Suicides drop during holidays
Report refutes notion that holidays accompanied by spike in suicide rates
National suicide data has debunked the myth that suicide rates reach their peak during the holiday season.
Researchers from the The Annenberg Public Policy Center of the University of Pennsylvania analyzed monthly suicide data from January 1999 through December 2010, finding the opposite is true—November, December and January almost always have the lowest suicide rates of the year, according to SFGate.com. During the 2010 holiday season, for example, an average of 100 Americans took their lives each day; during the spring and summer months of 2010, an average of 110 Americans killed themselves per day—about 300 more people per month.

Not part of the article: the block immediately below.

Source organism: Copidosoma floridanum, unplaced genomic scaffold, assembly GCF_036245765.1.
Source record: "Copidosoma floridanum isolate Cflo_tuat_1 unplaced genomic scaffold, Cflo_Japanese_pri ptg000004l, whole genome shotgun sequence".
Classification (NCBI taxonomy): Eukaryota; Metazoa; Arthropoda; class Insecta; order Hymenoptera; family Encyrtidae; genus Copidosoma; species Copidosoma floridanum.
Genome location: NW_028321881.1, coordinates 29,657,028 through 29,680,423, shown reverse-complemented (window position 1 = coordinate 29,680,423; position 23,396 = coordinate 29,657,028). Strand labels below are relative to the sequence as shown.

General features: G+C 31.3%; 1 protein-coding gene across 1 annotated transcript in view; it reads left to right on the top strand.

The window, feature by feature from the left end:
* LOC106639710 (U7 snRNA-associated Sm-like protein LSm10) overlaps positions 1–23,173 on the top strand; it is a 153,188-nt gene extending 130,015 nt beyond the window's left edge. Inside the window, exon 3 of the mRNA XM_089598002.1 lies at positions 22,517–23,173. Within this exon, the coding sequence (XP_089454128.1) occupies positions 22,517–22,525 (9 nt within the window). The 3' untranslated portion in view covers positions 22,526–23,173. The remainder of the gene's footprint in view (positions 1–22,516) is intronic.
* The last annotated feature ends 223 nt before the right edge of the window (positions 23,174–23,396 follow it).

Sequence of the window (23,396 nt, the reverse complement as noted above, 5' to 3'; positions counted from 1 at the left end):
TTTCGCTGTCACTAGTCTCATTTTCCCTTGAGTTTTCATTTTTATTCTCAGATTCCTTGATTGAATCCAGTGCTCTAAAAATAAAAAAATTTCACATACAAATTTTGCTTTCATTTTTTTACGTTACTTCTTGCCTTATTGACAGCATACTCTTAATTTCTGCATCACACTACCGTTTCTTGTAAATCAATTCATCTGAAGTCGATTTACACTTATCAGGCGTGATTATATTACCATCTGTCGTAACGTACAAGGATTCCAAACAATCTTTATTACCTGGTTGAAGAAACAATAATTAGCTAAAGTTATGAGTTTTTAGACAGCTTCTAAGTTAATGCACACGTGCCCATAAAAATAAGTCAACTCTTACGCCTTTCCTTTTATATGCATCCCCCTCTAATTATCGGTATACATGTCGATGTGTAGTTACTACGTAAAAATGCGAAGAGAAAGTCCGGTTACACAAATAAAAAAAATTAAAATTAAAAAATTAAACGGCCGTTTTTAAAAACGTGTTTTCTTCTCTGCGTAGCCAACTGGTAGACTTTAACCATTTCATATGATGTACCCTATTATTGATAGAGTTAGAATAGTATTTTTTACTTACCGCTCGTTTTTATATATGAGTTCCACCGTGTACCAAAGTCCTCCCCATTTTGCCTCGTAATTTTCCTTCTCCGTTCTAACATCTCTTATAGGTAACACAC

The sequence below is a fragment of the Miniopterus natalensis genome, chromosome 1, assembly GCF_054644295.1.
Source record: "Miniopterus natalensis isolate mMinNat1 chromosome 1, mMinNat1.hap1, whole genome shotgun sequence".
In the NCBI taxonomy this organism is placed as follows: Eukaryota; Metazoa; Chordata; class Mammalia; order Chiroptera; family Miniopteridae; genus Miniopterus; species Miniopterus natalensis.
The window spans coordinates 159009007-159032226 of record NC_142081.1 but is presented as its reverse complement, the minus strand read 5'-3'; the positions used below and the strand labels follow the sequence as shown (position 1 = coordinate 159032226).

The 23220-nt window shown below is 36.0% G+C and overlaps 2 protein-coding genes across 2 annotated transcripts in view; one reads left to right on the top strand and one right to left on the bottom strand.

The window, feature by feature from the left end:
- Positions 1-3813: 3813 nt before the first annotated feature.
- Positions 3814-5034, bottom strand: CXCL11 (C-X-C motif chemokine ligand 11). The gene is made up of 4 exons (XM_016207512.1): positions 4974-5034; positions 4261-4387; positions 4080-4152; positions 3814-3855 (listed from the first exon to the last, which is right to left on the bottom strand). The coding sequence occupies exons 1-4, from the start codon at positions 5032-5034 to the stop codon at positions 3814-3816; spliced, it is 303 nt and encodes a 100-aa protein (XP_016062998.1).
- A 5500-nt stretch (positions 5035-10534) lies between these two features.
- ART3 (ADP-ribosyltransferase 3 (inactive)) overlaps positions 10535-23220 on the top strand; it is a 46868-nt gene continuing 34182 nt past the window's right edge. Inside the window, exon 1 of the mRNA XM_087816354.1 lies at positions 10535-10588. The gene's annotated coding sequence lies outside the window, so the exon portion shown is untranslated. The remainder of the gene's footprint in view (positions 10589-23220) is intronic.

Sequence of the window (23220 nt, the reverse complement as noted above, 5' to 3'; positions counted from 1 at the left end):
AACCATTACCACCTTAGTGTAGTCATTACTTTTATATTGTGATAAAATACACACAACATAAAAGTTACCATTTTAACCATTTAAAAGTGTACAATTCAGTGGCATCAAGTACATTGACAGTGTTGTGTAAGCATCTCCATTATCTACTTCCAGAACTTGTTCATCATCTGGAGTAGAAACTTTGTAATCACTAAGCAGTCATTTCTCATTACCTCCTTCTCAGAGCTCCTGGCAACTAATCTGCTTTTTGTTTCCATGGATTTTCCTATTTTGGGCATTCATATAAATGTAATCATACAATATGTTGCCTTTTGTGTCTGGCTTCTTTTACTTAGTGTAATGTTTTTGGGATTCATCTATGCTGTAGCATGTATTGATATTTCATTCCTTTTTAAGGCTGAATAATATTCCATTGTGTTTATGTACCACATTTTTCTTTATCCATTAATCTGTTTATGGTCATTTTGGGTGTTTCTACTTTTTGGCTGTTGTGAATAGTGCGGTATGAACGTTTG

The researchers attributed the fallacy’s widespread acceptance to newspaper coverage. In fact, the report’s authors noted that, of all U.S. newspapers’ stories mentioning both suicide and the holidays during the 2012-13 holiday season, 71 percent perpetuated the myth.